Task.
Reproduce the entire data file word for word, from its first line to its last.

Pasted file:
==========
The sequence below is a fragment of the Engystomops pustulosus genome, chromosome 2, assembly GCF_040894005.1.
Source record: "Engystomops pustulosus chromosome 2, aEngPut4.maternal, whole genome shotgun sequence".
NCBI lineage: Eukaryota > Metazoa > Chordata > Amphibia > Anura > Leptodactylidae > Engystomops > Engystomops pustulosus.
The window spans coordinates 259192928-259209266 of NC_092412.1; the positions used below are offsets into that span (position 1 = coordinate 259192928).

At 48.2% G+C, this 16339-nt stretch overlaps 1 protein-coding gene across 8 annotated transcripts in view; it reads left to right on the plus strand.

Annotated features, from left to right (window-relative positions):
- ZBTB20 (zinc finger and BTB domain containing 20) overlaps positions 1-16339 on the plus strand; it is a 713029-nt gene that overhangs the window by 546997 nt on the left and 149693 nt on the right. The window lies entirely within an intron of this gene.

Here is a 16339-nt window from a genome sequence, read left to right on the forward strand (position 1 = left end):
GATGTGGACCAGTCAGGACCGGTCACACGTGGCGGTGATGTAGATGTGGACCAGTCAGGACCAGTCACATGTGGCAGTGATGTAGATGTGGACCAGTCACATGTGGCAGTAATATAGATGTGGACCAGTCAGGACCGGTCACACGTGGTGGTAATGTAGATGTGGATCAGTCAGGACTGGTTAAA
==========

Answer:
The sequence below is a fragment of the Engystomops pustulosus genome, chromosome 2, assembly GCF_040894005.1.
Source record: "Engystomops pustulosus chromosome 2, aEngPut4.maternal, whole genome shotgun sequence".
NCBI lineage: Eukaryota > Metazoa > Chordata > Amphibia > Anura > Leptodactylidae > Engystomops > Engystomops pustulosus.
The window spans coordinates 259192928-259209266 of NC_092412.1; the positions used below are offsets into that span (position 1 = coordinate 259192928).

At 48.2% G+C, this 16339-nt stretch overlaps 1 protein-coding gene across 8 annotated transcripts in view; it reads left to right on the plus strand.

Annotated features, from left to right (window-relative positions):
- ZBTB20 (zinc finger and BTB domain containing 20) overlaps positions 1-16339 on the plus strand; it is a 713029-nt gene that overhangs the window by 546997 nt on the left and 149693 nt on the right. The window lies entirely within an intron of this gene.

Here is a 16339-nt window from a genome sequence, read left to right on the forward strand (position 1 = left end):
GATGTGGACCAGTCAGGACCGGTCACACGTGGCGGTGATGTAGATGTGGACCAGTCAGGACCAGTCACATGTGGCAGTGATGTAGATGTGGACCAGTCACATGTGGCAGTAATATAGATGTGGACCAGTCAGGACCGGTCACACGTGGTGGTAATGTAGATGTGGATCAGTCAGGACTGGTTAAA